This article needs additional citations for verification . (May 2017) (Learn how and when to remove this template message)
Jodocus Hondius on a 1619 engraving
|Born||October 14, 1563|
|Died||February 12, 1612 48) (aged|
Amsterdam, The Netherlands
|Influenced||Jan Janssonius, Henricus Hondius II|
Jodocus Hondius (Latinized version of his Dutch name: Joost de Hondt) (14 October 1563 – 12 February 1612) was a Flemish engraver and cartographer. He is sometimes called Jodocus Hondius the Elder to distinguish him from his son Jodocus Hondius II. Hondius is best known for his early maps of the New World and Europe, for re-establishing the reputation of the work of Gerard Mercator, and for his portraits of Francis Drake. One of the notable figures in the Golden Age of Dutch/Netherlandish cartography (c. 1570s–1670s), he helped establish Amsterdam as the center of cartography in Europe in the 17th century.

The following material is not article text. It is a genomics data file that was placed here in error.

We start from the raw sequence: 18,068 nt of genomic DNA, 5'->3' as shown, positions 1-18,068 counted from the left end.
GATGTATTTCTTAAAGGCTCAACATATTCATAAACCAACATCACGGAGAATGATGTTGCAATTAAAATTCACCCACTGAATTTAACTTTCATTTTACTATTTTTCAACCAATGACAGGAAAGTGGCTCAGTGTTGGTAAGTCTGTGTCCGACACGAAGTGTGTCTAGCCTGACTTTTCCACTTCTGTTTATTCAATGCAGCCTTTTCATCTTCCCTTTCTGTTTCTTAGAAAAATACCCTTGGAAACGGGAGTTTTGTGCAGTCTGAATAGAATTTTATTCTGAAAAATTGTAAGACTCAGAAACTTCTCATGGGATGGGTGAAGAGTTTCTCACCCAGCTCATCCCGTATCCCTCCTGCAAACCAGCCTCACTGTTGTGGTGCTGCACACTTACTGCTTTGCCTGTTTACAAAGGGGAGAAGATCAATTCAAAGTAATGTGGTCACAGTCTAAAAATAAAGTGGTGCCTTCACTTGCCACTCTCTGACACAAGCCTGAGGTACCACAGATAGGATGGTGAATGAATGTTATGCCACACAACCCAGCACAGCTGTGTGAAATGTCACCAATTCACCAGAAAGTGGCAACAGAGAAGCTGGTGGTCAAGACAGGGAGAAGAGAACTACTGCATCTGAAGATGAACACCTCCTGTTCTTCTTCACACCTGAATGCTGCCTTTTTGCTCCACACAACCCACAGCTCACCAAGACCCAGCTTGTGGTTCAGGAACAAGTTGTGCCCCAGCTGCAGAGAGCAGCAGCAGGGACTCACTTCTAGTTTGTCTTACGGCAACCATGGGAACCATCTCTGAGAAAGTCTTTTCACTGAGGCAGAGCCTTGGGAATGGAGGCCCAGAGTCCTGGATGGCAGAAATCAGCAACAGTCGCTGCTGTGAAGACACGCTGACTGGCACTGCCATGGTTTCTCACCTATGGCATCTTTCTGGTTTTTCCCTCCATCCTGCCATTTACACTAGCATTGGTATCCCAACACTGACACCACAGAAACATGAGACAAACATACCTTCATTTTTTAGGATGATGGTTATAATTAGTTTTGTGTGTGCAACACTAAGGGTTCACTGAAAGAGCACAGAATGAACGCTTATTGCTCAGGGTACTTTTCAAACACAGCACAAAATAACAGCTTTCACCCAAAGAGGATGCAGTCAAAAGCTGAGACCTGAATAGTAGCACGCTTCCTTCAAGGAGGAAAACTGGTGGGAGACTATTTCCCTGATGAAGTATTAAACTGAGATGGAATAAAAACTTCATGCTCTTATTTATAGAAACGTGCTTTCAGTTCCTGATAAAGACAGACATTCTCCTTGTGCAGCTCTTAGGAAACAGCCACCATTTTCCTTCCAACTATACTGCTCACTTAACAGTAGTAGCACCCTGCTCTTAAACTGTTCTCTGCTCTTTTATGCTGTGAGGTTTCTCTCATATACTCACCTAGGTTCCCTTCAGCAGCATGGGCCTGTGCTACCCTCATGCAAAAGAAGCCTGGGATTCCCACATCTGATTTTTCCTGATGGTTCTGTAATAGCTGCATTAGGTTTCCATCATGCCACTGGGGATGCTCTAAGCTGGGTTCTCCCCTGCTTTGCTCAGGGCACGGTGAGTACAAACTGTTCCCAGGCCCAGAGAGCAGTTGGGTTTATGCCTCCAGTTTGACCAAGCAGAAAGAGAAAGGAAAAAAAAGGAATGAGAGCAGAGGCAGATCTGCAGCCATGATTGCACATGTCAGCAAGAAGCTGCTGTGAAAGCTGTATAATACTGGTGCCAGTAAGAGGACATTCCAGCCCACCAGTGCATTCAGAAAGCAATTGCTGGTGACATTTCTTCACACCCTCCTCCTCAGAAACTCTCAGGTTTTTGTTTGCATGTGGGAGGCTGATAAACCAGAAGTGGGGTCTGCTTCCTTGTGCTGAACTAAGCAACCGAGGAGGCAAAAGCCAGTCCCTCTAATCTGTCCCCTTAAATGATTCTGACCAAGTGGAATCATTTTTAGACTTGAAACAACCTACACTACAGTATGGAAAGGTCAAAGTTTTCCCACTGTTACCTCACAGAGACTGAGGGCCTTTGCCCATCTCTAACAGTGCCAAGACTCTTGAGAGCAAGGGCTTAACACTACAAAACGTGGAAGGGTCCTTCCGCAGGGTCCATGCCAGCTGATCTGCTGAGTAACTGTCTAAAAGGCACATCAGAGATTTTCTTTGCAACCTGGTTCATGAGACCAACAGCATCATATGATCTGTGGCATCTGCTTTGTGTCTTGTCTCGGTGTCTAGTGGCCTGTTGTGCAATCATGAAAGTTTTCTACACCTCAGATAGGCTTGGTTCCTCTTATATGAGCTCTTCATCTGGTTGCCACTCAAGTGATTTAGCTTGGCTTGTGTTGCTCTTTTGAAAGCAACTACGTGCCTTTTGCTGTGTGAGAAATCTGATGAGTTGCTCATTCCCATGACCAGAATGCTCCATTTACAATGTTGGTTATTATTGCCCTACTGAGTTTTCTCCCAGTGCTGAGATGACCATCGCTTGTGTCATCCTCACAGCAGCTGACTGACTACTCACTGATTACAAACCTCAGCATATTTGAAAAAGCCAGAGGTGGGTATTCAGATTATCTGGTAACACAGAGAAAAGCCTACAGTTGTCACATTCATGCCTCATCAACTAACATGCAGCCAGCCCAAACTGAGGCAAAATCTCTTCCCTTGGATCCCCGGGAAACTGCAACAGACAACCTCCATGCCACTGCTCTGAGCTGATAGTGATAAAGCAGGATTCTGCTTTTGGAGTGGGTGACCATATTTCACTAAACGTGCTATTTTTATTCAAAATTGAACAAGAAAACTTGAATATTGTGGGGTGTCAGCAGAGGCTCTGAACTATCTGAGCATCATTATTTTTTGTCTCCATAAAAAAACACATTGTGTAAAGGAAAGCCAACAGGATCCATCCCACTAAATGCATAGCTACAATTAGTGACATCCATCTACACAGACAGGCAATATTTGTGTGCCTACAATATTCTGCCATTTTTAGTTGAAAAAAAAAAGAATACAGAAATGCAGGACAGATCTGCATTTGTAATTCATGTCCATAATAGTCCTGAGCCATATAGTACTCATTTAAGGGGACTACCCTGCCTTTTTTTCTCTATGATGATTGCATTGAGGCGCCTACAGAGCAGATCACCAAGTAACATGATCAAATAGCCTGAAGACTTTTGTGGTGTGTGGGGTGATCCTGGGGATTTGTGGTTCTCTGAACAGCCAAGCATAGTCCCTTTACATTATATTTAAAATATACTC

Latin is a classical language belonging to the Italic branch of the Indo-European languages. The Latin alphabet is derived from the Etruscan and Greek alphabets and ultimately from the Phoenician alphabet.
The Flemish or Flemings are a Germanic ethnic group native to Flanders, in modern Belgium, who speak Flemish, but mostly use the Dutch written language. They are one of two principal ethnic groups in Belgium, the other being the French-speaking Walloons. Flemish people make up the majority of the Belgian population. Historically, all inhabitants of the medieval County of Flanders were referred to as "Flemings", irrespective of the language spoken. The contemporary region of Flanders comprises a part of this historical county, as well as parts of the medieval duchy of Brabant and the medieval county of Loon. This ethnic group, marginalized by Walloon Belgians historically through violent oppression, has used its newfound economic power to organize an independence movement.